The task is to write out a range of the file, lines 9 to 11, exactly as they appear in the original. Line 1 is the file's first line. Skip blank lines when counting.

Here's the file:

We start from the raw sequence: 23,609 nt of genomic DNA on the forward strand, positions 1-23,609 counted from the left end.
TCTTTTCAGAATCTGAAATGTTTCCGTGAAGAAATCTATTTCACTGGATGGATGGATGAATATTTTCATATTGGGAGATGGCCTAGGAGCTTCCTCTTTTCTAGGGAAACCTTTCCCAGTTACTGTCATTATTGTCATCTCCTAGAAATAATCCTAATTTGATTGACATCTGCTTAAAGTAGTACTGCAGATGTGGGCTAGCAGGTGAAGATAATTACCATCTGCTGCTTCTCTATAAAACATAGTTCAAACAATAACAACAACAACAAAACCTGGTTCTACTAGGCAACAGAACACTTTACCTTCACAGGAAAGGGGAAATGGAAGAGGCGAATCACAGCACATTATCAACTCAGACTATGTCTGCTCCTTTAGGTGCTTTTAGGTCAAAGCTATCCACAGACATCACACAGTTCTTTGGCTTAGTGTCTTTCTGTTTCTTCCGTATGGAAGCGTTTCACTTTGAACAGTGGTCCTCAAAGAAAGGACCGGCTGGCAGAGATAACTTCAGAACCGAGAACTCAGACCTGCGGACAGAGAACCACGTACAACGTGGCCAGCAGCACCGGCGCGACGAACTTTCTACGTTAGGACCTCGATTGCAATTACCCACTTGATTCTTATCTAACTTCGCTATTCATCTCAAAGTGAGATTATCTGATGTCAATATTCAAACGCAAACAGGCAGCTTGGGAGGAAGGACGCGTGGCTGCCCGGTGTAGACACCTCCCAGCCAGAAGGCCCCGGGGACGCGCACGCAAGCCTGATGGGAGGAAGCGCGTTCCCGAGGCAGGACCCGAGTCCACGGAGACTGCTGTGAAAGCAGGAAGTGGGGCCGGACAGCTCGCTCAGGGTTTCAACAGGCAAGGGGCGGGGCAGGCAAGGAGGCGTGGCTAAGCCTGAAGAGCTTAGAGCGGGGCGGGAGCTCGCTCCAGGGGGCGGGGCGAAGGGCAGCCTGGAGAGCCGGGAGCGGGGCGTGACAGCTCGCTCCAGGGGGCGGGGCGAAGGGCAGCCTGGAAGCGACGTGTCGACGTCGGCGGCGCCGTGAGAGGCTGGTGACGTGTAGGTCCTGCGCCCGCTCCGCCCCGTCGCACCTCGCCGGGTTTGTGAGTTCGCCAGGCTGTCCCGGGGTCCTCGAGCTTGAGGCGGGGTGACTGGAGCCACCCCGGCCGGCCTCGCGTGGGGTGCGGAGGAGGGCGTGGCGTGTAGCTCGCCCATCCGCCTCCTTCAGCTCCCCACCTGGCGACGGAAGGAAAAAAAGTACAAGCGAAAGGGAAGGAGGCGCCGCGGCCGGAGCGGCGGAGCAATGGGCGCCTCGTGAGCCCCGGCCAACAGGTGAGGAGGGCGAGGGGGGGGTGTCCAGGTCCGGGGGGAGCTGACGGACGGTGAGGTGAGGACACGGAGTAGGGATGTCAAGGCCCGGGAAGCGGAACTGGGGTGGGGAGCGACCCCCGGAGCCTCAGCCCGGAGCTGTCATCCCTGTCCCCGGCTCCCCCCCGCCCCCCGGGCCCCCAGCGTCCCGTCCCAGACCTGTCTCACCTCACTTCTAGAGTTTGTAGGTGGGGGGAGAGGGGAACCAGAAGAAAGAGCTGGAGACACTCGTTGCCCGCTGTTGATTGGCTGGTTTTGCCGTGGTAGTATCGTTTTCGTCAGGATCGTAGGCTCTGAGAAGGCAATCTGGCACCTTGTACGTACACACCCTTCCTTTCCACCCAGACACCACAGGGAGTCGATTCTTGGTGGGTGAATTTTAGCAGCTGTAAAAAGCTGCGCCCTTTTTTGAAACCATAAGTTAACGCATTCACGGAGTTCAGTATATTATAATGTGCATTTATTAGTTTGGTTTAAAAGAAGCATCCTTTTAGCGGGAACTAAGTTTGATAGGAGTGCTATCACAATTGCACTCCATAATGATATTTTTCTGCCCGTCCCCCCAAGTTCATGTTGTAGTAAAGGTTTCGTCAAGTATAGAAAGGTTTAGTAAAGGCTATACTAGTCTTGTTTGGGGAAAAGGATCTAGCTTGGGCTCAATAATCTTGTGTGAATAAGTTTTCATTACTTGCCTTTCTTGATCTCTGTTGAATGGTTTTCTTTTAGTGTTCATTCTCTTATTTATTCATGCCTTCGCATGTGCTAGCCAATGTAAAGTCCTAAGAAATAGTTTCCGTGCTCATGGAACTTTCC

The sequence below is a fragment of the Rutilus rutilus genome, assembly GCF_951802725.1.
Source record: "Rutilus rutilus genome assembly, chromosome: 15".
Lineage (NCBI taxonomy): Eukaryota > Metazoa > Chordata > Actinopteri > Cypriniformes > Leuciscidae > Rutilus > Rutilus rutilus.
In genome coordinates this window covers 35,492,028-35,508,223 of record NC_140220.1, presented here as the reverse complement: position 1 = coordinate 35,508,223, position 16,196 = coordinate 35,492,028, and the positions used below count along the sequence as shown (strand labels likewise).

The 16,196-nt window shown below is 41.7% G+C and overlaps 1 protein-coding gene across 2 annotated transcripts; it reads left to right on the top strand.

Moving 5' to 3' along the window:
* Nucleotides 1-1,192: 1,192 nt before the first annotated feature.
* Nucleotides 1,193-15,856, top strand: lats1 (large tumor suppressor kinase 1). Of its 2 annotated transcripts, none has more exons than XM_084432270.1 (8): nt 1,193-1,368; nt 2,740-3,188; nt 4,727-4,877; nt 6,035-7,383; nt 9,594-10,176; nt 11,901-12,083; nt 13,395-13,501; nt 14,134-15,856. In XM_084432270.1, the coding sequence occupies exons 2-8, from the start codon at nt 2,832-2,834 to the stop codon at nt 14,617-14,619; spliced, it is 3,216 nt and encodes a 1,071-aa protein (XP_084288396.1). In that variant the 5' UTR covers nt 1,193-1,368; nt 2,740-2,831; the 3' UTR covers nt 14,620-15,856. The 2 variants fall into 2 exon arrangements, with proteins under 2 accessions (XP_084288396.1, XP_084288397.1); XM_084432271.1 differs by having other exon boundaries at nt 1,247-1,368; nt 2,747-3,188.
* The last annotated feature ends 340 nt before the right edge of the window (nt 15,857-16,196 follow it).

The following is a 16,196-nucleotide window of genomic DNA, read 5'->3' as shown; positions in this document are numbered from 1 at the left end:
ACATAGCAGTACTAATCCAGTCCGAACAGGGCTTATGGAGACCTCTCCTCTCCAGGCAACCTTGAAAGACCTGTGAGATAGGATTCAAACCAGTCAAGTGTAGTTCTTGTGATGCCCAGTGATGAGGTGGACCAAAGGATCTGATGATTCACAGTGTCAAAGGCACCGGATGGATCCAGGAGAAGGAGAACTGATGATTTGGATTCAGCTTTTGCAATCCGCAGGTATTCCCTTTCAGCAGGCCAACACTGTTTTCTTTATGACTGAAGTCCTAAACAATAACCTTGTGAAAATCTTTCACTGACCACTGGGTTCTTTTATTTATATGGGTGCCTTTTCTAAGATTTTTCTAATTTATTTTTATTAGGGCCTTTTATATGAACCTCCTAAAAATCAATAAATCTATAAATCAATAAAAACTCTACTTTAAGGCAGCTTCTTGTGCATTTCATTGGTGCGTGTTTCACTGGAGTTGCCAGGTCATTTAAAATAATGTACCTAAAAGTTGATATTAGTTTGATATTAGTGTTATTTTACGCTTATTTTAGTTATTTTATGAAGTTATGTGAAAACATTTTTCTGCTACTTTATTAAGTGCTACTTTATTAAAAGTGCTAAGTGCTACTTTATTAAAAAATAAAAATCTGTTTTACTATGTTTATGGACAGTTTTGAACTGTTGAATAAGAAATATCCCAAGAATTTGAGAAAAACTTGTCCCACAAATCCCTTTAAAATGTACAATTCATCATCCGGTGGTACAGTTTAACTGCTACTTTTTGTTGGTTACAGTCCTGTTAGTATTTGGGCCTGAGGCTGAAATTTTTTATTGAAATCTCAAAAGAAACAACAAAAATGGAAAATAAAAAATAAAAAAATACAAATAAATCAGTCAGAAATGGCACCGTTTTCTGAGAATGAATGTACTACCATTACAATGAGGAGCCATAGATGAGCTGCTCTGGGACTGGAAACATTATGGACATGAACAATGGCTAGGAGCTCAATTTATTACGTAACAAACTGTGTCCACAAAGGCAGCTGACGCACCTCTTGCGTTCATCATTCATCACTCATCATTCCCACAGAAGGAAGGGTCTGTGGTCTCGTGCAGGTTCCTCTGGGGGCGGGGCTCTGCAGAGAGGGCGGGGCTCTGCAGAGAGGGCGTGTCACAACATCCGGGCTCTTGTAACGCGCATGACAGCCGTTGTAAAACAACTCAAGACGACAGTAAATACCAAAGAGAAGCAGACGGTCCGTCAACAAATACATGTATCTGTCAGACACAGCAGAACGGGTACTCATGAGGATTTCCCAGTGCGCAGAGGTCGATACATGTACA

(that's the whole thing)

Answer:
* Nucleotides 1-1,192: 1,192 nt before the first annotated feature.
* Nucleotides 1,193-15,856, top strand: lats1 (large tumor suppressor kinase 1). Of its 2 annotated transcripts, none has more exons than XM_084432270.1 (8): nt 1,193-1,368; nt 2,740-3,188; nt 4,727-4,877; nt 6,035-7,383; nt 9,594-10,176; nt 11,901-12,083; nt 13,395-13,501; nt 14,134-15,856. In XM_084432270.1, the coding sequence occupies exons 2-8, from the start codon at nt 2,832-2,834 to the stop codon at nt 14,617-14,619; spliced, it is 3,216 nt and encodes a 1,071-aa protein (XP_084288396.1). In that variant the 5' UTR covers nt 1,193-1,368; nt 2,740-2,831; the 3' UTR covers nt 14,620-15,856. The 2 variants fall into 2 exon arrangements, with proteins under 2 accessions (XP_084288396.1, XP_084288397.1); XM_084432271.1 differs by having other exon boundaries at nt 1,247-1,368; nt 2,747-3,188.
* The last annotated feature ends 340 nt before the right edge of the window (nt 15,857-16,196 follow it).